Gross Planning

Our idea is a futuristic version of a beaded curtain, using vertical strands of LEDs. Hung from a rod, it might fill a doorway or act as a room divider. In order to be similarly functional — allowing a person (or the random cat) to walk through — there are some physical constraints on the design. Free-hanging strands like this requires they have connections only at the top; bottom connections or zig-zag wiring would snag passers-by.

Planning this out requires some simple “napkin calculations”…

A typical interior door measures about 30 inches wide by 80 inches tall (76 cm x 2 m), so we’ll aim for something close to that.

Goal: vertical LED strands to fill a 30 by 80 inch doorway, connections at top only.

Then there are technical factors to consider. A single Fadecandy board is designed to control up to 512 pixels: 8 strands of 64 pixels each, maximum. With our data connections all residing at the top of the curtain, this sets an upper limit to the number of LEDs we can hang vertically: 64.

We’d like to use flexible NeoPixel strips, they’re amazingly handy. These are sold in various pixel “densities”: 30, 60 or 144 LEDs per meter.

Given some of our constraints…the 64 pixel limit and the 2 meter door height…we can quickly determine the higher densities won’t work for this application. So…

Established: we’ll use 30 LED/meter NeoPixel strips.
The door’s about 2 meters tall, and NeoPixel strips are sold in 1-meter increments (5 meters on a reel). So…

Established: each vertical strip will be 2 meters long, containing 60 pixels.

This is quite convenient, it avoids lots of little fractional bits of strip. At worst a few strips will require joining two 1-meter sections. The 2m length comes close to using the full 64 pixel capability of the Fadecandy board. (This 64 pixel limit only applies because of our “single connection at the top” constraint. If you’re building something to hang on a wall, connections can be made anywhere, and much larger and more freeform layouts become possible.)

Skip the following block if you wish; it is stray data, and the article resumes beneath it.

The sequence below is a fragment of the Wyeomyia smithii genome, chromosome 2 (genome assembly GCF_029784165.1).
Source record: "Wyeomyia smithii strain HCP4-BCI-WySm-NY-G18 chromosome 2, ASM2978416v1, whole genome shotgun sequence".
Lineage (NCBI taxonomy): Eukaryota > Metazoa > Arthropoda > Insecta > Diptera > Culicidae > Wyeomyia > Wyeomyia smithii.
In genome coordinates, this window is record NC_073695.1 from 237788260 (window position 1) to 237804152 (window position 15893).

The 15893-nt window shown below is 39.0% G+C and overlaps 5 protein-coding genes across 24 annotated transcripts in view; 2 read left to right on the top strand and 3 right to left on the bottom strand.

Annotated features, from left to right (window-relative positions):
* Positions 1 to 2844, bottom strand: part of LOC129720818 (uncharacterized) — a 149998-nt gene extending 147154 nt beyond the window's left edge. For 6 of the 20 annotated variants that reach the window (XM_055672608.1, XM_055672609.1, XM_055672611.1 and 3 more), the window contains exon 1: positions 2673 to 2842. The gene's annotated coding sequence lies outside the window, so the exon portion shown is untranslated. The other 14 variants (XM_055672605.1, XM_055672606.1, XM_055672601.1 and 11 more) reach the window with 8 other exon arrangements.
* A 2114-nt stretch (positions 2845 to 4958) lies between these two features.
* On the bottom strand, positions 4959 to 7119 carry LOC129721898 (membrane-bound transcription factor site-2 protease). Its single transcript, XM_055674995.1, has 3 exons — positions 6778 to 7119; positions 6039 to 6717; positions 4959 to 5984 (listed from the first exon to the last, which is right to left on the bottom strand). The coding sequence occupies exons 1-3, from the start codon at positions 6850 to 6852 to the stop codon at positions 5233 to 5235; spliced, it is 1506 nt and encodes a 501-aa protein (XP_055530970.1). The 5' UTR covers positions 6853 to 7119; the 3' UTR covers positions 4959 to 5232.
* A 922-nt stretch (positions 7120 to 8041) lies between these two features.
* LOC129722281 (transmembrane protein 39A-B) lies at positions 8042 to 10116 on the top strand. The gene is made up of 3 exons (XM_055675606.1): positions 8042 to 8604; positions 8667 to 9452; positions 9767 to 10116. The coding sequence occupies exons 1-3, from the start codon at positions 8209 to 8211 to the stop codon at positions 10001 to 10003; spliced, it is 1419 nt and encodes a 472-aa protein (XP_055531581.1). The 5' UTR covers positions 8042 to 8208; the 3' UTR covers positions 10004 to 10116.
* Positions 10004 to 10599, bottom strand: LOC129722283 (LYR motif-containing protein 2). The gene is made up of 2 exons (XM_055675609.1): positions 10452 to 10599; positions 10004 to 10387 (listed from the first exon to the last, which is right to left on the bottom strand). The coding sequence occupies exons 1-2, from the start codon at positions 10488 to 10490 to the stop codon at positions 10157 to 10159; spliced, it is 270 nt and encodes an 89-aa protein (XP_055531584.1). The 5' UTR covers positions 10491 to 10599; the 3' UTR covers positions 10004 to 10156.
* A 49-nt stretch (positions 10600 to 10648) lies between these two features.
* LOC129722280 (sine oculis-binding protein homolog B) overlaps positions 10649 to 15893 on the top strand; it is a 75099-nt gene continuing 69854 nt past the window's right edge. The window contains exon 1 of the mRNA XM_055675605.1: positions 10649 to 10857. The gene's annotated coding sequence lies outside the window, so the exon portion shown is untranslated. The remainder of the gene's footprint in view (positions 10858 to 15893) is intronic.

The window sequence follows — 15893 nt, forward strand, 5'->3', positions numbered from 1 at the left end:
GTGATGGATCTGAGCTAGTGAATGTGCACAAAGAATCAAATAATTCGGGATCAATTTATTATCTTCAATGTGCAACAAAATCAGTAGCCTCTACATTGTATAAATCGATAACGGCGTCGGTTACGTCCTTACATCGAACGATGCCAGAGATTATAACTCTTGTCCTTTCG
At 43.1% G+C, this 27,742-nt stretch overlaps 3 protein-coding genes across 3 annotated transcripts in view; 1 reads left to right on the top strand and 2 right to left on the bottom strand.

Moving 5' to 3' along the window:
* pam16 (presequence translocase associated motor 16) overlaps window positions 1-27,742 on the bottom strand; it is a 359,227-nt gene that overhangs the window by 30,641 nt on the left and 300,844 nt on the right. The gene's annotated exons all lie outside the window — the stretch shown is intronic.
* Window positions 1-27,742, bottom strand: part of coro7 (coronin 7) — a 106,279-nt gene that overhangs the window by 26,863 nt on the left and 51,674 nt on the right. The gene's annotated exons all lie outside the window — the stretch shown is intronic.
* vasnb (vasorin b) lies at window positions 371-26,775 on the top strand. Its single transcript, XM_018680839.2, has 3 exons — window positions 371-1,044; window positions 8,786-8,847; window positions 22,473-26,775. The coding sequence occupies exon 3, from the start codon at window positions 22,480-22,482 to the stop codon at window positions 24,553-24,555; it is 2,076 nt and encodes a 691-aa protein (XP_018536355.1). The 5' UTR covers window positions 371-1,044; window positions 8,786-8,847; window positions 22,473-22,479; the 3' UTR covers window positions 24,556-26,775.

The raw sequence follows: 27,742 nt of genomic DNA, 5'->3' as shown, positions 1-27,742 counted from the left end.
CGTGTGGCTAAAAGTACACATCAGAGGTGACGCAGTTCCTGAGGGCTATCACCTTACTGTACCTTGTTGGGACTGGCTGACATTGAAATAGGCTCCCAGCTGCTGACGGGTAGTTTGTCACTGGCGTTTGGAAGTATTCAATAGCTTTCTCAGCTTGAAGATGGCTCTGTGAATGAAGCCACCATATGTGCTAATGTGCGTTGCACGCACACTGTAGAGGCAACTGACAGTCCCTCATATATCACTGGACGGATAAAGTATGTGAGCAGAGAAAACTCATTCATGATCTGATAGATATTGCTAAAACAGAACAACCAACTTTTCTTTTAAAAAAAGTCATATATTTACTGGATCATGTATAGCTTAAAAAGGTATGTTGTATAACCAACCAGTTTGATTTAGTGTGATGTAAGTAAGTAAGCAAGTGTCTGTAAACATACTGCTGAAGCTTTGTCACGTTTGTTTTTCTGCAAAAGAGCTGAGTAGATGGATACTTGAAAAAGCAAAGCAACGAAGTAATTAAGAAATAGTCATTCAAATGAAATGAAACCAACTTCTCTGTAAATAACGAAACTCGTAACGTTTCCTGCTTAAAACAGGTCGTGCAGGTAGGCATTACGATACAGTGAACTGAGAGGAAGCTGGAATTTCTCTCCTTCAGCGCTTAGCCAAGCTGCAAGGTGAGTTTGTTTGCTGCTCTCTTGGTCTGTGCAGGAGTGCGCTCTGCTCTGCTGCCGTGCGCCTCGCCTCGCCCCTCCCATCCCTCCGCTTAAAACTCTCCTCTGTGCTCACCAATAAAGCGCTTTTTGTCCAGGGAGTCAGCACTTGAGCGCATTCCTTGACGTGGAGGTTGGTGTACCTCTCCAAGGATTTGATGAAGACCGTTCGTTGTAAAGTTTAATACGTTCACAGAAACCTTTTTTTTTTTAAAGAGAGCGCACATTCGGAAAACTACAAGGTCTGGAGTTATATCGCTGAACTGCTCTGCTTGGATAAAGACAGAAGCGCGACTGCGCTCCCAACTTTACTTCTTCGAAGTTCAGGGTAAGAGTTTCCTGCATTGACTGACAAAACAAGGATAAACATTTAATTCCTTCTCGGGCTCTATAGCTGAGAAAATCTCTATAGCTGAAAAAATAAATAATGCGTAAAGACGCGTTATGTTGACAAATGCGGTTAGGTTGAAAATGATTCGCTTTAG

At 30 LEDs/meter, there’s about 33 millimeters spacing between pixels down the strip. To create a pleasing and proportional grid arrangement, we should try to match that spacing (or come close) on the horizontal axis. 76 cm door width (760 mm) ÷ 33 mm spacing = 23 strips.

Add one to avoid a fencepost error. 24 strips total. This is perfect! Each Fadecandy board can control up to 8 strips in parallel. 8 × 3 = 24. And the X/Y grid spacing will be very nearly uniform.

Established: there will be 24 vertical strips, 2 meters each (48 meters total), controlled by 3 Fadecandy boards. Math!

So the finished curtain will be comprised of 48 meters of NeoPixels. There’s one more number to determine, and it can’t be derived from simple math: what’s your tolerance for risk? How much, if any, spare strip should be ordered? And how much can you really budget for?

Accidents happen.


Sometimes wires get crossed, NeoPixels get fried. Occasionally a reel escapes the factory with a bad pixel or two. Defective strips can be replaced…but can you afford the downtime? Should you have some spare materials on hand, ready to swap out? Scratch monkeys?
Since the 30 LED/m strip comes on 5-meter reels, I started with 50 meters total (10 reels)…leaving just enough for one spare 2m strip. If a strip in my curtain should fail, an extra is immediately on-hand to replace it…but that’s it, just the one. That’s cutting it close. Though I’ve always had good luck on NeoPixel projects, my personal safety buffer would perfer two extra reels…a 25% surplus…and maybe even a spare Fadecandy board. Your personal buffer might be different, and there’s no hard number that I can provide here. Stuff costs money, and it’s uncomfortable looking at idle backup hardware just sitting on a shelf. Find your personal balance zone between cost and readiness.
This guide was first published on Aug 11, 2014. It was last updated on Aug 11, 2014. This page (Gross Planning) was last updated on May 04, 2015.